441. The Health Act makes further provision for co-operation between the NHS and local authorities. Most importantly, section 31 makes provision for NHS bodies and Local Authorities to enter arrangements under which an NHS body exercises Local authority functions or vice-versa. Provision is also made for arrangements to operate a "pooled fund" from which payments may be made towards expenditure on either NHS or Local authority functions. In addition to section 31, section 28 provides for Health Authorities, with the assistance of Primary Care Trusts, NHS trusts and Local Authorities, to prepare plans setting out a strategy for improving both the health of the local population and the provision of health care to that population. Section 30 of the Health Act inserts a new section 28BB into the 1977 Act, which makes provision for Local Authorities to make payments towards expenditure incurred by NHS bodies: this provision mirrors section 28A of the 1977 Act.
Health Authority funding and performance
442. The Act made it possible for the Secretary of State to increase a Health Authority's allocation where certain conditions around performance are satisfied. The intention was to reward Health Authorities that demonstrated the most progress in implementing their plan for improving health and health care. All Health Authorities including those making good progress from a low baseline are eligible. The Secretary of State is allowed to attach conditions to how the money should be spent and if it is not spent in accordance with the conditions he can claw it back.
EXISTING LEGISLATION ABOUT SOCIAL CARE
443. A key concept in the legislation relating to social care is that of "community care services". This term is defined in section 46 of the National Health and Community Care Act 1990. Community care services are services which a local authority may provide or arrange under:
444. Local Authorities are under given by section 47 of the 1990 Act a duty to assess a person's needs for community care services.
445. National Assistance Act 1948 Part III of this Act deals with local authorities' responsibilities with regard to arranging and charging for residential and nursing care placements.
446. In particular the Act gives powers to and imposes duties on local authorities in respect of accommodation. Section 21 of the 1948 Act enables local authorities (with the approval of the Secretary of State) to provide residential care for people over the age of 18 where they need residential care and care and attention is not otherwise available. Where the Secretary of State directs a local authority to provide such care, a local authority has a duty to provide it. The Secretary of State's approvals and directions are set out in Department of Health Circular LAC (93) 10. Section 26 of the 1948 Act enables local authorities to discharge their responsibility under section 21 by entering into arrangements with certain private and voluntary sector care homes.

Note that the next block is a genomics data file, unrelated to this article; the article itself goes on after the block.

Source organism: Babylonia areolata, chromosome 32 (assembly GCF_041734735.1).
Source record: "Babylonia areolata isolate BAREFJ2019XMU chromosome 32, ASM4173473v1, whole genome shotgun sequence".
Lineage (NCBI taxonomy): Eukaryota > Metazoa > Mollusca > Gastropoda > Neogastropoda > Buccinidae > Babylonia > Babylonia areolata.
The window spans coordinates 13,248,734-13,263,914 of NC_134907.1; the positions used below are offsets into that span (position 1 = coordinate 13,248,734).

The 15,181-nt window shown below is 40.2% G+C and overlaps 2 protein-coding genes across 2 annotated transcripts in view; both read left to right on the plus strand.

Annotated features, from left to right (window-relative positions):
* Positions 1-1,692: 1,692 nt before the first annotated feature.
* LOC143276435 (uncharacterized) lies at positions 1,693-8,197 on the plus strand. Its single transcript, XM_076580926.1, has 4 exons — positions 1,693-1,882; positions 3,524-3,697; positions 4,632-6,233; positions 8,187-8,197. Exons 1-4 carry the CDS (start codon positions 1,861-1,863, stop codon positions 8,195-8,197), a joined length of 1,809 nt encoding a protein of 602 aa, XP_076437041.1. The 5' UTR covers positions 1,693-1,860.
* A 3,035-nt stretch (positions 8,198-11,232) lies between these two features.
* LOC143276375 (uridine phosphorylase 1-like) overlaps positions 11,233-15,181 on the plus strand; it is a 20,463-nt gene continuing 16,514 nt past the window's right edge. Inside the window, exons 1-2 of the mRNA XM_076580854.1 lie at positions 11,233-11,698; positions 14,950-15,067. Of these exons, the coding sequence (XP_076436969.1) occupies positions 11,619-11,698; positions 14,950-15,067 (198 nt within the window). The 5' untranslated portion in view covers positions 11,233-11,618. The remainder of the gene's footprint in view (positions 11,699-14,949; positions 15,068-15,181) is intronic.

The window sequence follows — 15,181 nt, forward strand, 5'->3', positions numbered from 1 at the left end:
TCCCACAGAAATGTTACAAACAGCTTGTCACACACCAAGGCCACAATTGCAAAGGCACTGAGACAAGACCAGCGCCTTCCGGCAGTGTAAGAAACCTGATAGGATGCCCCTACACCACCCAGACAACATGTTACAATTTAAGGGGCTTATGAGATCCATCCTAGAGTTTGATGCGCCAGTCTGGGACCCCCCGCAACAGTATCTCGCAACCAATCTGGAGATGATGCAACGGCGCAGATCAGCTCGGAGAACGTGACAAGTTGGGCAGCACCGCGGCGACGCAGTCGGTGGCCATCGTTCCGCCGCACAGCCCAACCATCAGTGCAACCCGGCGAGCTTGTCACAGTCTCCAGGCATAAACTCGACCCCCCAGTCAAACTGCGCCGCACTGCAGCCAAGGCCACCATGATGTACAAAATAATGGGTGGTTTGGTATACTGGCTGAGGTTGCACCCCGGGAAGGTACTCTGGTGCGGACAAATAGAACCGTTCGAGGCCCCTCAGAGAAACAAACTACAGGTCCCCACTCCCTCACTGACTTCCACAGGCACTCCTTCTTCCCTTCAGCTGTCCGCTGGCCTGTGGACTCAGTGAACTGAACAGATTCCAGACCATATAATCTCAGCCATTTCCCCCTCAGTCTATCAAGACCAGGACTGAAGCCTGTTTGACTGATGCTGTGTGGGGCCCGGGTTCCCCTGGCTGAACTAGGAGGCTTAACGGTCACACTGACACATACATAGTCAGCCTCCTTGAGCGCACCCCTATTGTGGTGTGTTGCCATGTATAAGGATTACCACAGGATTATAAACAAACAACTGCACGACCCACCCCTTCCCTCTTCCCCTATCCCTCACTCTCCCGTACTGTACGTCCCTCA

447. A local authority may be required under section 21 of the 1948 Act to provide nursing care incidental or ancillary to the provision of accommodation. The Court of Appeal so decided in the case of R v North Devon Health Authority ex parte Coughlan  3 All E R 850,  2 WLR 622.
448. Sections 22 and 26 of the 1948 Act set out the system whereby a charge may be made for the provision of accommodation under sections 21 and 26. The charge is determined in accordance with a means test. This means testing system is set out in regulations, namely the National Assistance (Assessment of Resources) Regulations (S.I. 1992/2977). It follows that where a local authority provides nursing care incidental or ancillary to the Part III accommodation such services fall within the means testing system
449. Where a person is required to make a contribution towards his care under the means testing regime, but falls behind with the payments, the local authority may take a charge over any interest in land that the person has in the circumstances set out in section 22 of the Health and Social Services and Social Security Adjudication's Act 1983.
The 1977 Act
450. The 1977 Act places a duty on the Secretary of State to continue to promote a comprehensive health service in England and Wales. It provides that NHS services are in general to be free. The Secretary of State is required by section 3 of the 1977 Act to provide such health services as he considers necessary to meet all reasonable requirements in England and Wales. Section 3(d) specifically mentions nursing services. As mentioned above, however, the NHS is not currently solely responsible for providing nursing care. Nursing services which are incidental and/or ancillary to the provision of accommodation provided by local authorities can be provided by those local authorities.